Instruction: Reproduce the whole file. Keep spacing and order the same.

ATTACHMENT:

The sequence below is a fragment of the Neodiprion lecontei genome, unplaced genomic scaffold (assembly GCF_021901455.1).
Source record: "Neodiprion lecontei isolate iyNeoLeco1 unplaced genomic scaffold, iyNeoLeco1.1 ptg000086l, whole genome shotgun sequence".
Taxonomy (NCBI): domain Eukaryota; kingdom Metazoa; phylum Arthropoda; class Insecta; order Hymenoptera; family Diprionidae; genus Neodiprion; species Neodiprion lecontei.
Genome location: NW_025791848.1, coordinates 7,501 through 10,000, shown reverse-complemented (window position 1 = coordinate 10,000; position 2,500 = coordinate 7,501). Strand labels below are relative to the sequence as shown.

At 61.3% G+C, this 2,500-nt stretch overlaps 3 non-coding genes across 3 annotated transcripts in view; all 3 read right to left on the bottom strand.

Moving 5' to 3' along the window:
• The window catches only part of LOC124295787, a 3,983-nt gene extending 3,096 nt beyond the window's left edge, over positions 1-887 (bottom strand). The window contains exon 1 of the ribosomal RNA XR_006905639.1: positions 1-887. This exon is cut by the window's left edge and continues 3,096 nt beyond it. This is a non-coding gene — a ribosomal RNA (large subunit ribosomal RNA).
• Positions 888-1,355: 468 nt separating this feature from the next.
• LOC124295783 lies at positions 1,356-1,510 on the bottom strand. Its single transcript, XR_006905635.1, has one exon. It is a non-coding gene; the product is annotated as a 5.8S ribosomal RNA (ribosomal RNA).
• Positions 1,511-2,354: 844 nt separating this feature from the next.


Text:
The sequence below is a fragment of the Neodiprion lecontei genome, unplaced genomic scaffold (assembly GCF_021901455.1).
Source record: "Neodiprion lecontei isolate iyNeoLeco1 unplaced genomic scaffold, iyNeoLeco1.1 ptg000086l, whole genome shotgun sequence".
Taxonomy (NCBI): domain Eukaryota; kingdom Metazoa; phylum Arthropoda; class Insecta; order Hymenoptera; family Diprionidae; genus Neodiprion; species Neodiprion lecontei.
Genome location: NW_025791848.1, coordinates 7,501 through 10,000, shown reverse-complemented (window position 1 = coordinate 10,000; position 2,500 = coordinate 7,501). Strand labels below are relative to the sequence as shown.

At 61.3% G+C, this 2,500-nt stretch overlaps 3 non-coding genes across 3 annotated transcripts in view; all 3 read right to left on the bottom strand.

Moving 5' to 3' along the window:
• The window catches only part of LOC124295787, a 3,983-nt gene extending 3,096 nt beyond the window's left edge, over positions 1-887 (bottom strand). The window contains exon 1 of the ribosomal RNA XR_006905639.1: positions 1-887. This exon is cut by the window's left edge and continues 3,096 nt beyond it. This is a non-coding gene — a ribosomal RNA (large subunit ribosomal RNA).
• Positions 888-1,355: 468 nt separating this feature from the next.
• LOC124295783 lies at positions 1,356-1,510 on the bottom strand. Its single transcript, XR_006905635.1, has one exon. It is a non-coding gene; the product is annotated as a 5.8S ribosomal RNA (ribosomal RNA).
• Positions 1,511-2,354: 844 nt separating this feature from the next.